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Him: "I don't know."
Once, at a function with the governor of Colorado, Roy Romer, Jackson was sitting in a chair behind the dais and loosed an "Uh-huh!" and a "Whoop!" in the middle of Romer's speech. Romer, unaware of Jackson's affliction, turned politely and said, "Chris, would you like to add something?"
Twice, NBA referees have given Jackson technicals for nothing more than his usual involuntary facial or verbal tics. "He'd be in team meetings," says friend Alan Levitt, president of the greater Washington, D.C., chapter of the Tourette Syndrome Association, "and the coach [Westhead] would start to say something, and Chris would holler out a big 'Uh-huh!' I think Westhead took it as very sarcastic. Even some of the players thought he was putting Westhead down."
"I don't think many of us knew what it was," says Williams. "I think a lot of guys might have thought he was arrogant or just being mean."
There was confusion. People in the Nugget front office hinted to reporters that Jackson's medication (Prozac and Prolixin) was not the right dosage for Denver's altitude. "Just an excuse," Jackson says. "My dosage has never changed since LSU." There was talk that West-head's experience with the tragic 1990 death of his Loyola Marymount player Hank Gathers—a negligence suit brought against Westhead was ultimately dropped in March 1992—had kept the coach from using Jackson. "No," says Westhead, now the coach at George Mason University. "I thought Chris was a terrific young man. But I play who can help you win."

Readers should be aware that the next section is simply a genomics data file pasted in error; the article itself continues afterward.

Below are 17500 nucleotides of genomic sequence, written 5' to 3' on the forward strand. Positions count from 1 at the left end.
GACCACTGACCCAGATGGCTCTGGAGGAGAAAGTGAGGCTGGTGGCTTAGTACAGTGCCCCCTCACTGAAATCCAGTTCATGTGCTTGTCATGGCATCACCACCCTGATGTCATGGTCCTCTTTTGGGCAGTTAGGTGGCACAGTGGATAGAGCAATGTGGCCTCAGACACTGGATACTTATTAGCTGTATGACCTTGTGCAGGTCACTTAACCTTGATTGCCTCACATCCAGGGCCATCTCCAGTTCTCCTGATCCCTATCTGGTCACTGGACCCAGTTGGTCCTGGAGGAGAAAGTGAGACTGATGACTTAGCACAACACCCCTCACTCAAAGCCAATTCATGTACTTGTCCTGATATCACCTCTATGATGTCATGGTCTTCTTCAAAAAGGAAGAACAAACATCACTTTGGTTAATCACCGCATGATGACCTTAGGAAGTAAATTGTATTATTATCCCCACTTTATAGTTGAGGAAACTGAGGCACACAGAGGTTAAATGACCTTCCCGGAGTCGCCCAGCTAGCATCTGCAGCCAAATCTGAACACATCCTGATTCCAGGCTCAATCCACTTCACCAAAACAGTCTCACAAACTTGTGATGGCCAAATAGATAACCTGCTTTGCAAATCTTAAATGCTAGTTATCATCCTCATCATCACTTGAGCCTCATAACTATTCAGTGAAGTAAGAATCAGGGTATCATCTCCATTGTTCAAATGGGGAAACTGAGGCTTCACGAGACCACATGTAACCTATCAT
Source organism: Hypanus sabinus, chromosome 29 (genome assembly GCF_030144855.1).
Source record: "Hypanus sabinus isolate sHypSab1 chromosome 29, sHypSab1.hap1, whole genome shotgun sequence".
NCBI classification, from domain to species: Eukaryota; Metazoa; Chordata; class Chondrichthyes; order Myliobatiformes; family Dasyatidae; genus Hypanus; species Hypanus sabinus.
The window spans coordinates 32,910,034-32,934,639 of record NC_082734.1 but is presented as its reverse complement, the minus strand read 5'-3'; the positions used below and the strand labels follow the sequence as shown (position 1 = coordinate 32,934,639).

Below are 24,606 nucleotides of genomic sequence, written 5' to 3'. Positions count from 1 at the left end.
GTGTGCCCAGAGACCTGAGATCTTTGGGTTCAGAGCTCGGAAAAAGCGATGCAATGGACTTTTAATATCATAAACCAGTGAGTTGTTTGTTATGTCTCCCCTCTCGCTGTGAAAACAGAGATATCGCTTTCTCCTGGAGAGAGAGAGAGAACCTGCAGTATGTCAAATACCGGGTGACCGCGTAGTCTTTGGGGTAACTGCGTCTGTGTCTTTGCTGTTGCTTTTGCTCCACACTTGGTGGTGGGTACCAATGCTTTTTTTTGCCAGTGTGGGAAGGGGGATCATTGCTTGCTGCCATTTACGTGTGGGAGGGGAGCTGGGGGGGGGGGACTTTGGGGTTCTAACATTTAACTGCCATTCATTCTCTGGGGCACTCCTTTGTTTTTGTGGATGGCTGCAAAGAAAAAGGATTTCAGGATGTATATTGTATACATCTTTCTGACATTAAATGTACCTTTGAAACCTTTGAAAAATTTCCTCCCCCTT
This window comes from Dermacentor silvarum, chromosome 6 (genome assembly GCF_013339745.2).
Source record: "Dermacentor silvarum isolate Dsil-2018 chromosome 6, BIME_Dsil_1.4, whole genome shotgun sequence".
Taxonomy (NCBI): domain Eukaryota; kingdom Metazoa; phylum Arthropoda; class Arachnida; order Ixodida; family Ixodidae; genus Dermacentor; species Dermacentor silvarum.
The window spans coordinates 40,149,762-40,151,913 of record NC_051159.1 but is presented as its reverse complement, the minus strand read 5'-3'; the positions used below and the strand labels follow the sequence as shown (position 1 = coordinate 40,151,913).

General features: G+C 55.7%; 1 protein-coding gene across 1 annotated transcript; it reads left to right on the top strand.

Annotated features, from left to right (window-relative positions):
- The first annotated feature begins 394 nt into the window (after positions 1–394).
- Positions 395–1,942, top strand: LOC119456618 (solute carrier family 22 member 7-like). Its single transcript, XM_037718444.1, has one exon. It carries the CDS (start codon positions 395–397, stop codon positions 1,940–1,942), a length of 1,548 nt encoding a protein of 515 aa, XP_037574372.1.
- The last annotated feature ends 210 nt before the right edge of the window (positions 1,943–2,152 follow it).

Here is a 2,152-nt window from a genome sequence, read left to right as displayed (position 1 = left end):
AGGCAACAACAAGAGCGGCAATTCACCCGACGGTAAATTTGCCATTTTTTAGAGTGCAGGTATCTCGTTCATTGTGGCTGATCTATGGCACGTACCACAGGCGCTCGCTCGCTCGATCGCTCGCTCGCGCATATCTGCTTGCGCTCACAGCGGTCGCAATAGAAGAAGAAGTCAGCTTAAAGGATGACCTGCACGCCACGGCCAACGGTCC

In the shape he was in at the start of the '90 season, Jackson couldn't have helped a four-corners offense win, much less Westhead's hyperspace contraption. So Jackson got fewer minutes than the nightly weatherman. The coach and the player didn't talk much. "It was personal," says Jackson. "I will take it no other way."
The second year was worse. Although he had the foot operation in April 1991 and recovered well, he got fewer minutes and had fewer friends. "Chris just kind of kept to himself," says Nugget teammate Marcus Liberty. "He stayed in his room." Jackson blames his reclusive existence on his playing difficulties. Dan Issel, then the Nuggets' TV color man and now their coach, once said, "If Chris came in the game and missed his first two or three shots, he wasn't going to play the rest of the night." In fact, in the last game of the '91-92 season, with Westhead about to get the pink slip, Westhead kept Jackson on the bench the entire game, as if to say, You're firing the wrong guy.
Through it all Jackson never ever wavered. "I know my day will come," he told his mother.
And, quickflash, it did.